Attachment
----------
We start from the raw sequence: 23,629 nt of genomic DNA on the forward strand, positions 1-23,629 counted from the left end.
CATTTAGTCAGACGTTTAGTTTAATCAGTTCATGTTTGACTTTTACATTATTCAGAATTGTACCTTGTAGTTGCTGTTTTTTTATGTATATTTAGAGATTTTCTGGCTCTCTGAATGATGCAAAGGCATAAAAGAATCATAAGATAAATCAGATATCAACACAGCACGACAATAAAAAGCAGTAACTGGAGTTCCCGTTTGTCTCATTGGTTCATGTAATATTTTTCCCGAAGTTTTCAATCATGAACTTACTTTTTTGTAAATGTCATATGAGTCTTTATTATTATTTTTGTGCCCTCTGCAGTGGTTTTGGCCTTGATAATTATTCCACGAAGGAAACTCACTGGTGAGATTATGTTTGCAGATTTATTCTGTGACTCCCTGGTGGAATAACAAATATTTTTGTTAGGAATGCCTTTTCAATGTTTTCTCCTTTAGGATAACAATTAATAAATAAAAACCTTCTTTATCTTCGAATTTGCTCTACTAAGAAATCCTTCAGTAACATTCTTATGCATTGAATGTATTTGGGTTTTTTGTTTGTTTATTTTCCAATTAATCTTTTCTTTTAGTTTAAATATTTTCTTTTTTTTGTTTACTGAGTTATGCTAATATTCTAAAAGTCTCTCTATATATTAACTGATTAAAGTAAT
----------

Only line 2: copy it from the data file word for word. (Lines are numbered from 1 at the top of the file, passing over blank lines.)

CATTTAGTCAGACGTTTAGTTTAATCAGTTCATGTTTGACTTTTACATTATTCAGAATTGTACCTTGTAGTTGCTGTTTTTTTATGTATATTTAGAGATTTTCTGGCTCTCTGAATGATGCAAAGGCATAAAAGAATCATAAGATAAATCAGATATCAACACAGCACGACAATAAAAAGCAGTAACTGGAGTTCCCGTTTGTCTCATTGGTTCATGTAATATTTTTCCCGAAGTTTTCAATCATGAACTTACTTTTTTGTAAATGTCATATGAGTCTTTATTATTATTTTTGTGCCCTCTGCAGTGGTTTTGGCCTTGATAATTATTCCACGAAGGAAACTCACTGGTGAGATTATGTTTGCAGATTTATTCTGTGACTCCCTGGTGGAATAACAAATATTTTTGTTAGGAATGCCTTTTCAATGTTTTCTCCTTTAGGATAACAATTAATAAATAAAAACCTTCTTTATCTTCGAATTTGCTCTACTAAGAAATCCTTCAGTAACATTCTTATGCATTGAATGTATTTGGGTTTTTTGTTTGTTTATTTTCCAATTAATCTTTTCTTTTAGTTTAAATATTTTCTTTTTTTTGTTTACTGAGTTATGCTAATATTCTAAAAGTCTCTCTATATATTAACTGATTAAAGTAAT